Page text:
NSF Announces New Assistant Director for Computer and Information Science and Engineering -- The National Science Foundation (NSF) has selected Dr. Margaret Martonosi to serve as head of the Directorate for Computer and Information Science and Engineering. In addition to her management experience in the computer and information science community and her research in computer architecture, Dr. Martonosi has been noted for her leadership in broadening participation in computer science education. Since 2017, she has served as director of the Keller Center for Innovation in Engineering Education at Princeton University while maintaining her role as a professor of computer science. Dr. Martonosi has also held leadership positions in numerous professional societies. Dr. Martonosi's long-term research has been focused on computer architecture and mobile computing with an emphasis on power-efficiency. She was one of the architects of the Wattch power modeling infrastructure, a tool that was among the first to allow computer scientists to incorporate power consumption into early-stage computer systems design. Her work helped demonstrate that power needs can help dictate the design of computing systems. More recently, Dr. Martonosi’s work has also focused on architecture and compiler issues in quantum computing as well. Dr. Martonosi received a bachelor's degree in electrical engineering from Cornell University and master's and doctoral degrees in electrical engineering from the Stanford University. Her appointment at NSF will begin Feb. 01, 2020.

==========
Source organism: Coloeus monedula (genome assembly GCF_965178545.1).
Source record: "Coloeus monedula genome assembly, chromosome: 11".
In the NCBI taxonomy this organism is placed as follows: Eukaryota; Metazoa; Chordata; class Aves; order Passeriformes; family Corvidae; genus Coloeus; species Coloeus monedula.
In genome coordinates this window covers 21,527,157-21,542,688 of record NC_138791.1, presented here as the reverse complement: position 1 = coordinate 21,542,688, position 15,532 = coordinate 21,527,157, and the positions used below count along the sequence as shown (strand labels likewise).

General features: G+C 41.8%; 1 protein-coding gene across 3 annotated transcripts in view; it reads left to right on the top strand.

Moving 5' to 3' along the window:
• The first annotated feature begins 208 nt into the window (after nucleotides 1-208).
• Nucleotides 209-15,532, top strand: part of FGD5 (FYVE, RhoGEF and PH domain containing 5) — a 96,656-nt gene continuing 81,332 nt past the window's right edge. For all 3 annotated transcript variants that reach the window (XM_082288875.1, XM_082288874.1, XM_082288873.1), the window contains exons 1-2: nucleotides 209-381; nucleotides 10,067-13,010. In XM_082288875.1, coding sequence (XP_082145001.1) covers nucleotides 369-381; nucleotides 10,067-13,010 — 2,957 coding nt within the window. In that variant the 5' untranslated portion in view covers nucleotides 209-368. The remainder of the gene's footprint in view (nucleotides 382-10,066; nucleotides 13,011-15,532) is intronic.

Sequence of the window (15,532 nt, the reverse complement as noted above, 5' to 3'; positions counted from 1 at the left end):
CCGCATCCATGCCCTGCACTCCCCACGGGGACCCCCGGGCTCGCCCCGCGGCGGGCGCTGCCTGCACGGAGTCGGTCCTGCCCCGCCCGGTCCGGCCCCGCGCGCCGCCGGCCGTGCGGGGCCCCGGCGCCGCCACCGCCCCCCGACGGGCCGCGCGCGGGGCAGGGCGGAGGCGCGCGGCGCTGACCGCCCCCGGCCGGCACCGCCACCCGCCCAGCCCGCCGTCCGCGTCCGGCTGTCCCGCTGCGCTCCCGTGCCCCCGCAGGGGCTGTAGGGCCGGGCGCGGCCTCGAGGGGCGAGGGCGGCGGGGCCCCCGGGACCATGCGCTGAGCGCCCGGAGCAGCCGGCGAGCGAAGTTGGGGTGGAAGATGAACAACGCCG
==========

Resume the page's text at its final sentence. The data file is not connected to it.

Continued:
NOAA Awards $4.4 Million for Research on Sea Level Rise and Flooding -- NOAA’s National Centers for Coastal Ocean Science is awarding more than $1.5 million in fiscal year 2019, of an anticipated total of $4.4 million over the next three years, to more than 30 academic, government and non-governmental organizations for research into how natural, man-made and restored coastal habitats could reduce the effects of sea level rise, flooding and storms.
Coastal communities and their surrounding ecosystems are increasingly threatened by rising seas and coastal flooding that alters shorelines making homes and businesses more vulnerable to impacts from coastal storms. Rising sea levels can also change how ecosystems work, especially when combined with flooding from tides and storms. As threats to the coasts increase, coping with sea level rise and flooding has become a priority for local communities to address. Funding under NOAA’s Ecological Effects of Sea Level Rise Program will support six new research projects in California, Florida, the Chesapeake Bay region, North Carolina and the Pacific Northwest. A full list and summary of the grant awards is available online.
NOAA’s Climate Program Office Awards almost $23 Million to Advance Climate Understanding, Prediction, and Resilience -- NOAA’s Climate Program Office (CPO), part of NOAA’s Office of Oceanic and Atmospheric Research, is announcing a total of $22.8 million in competitive awards to support 62 new projects. The diverse set of new projects ranges from explaining long-term trends in atmospheric composition to supporting resiliency in fishing communities.
Universities and other research institutions spread across 31 states, alongside other federal agencies in close collaboration with NOAA, will conduct the projects over the next 1-3 years. The projects are designed to improve our ability to describe our changing environment; to advance understanding, modeling, and prediction of the climate system; and to foster effective decision making in the face of a changing climate and rising impacts. These projects all significantly extend NOAA’s climate research, products, and services, and engage the broad research community with issues at the crux of NOAA’s mission. More information on this program can be found here.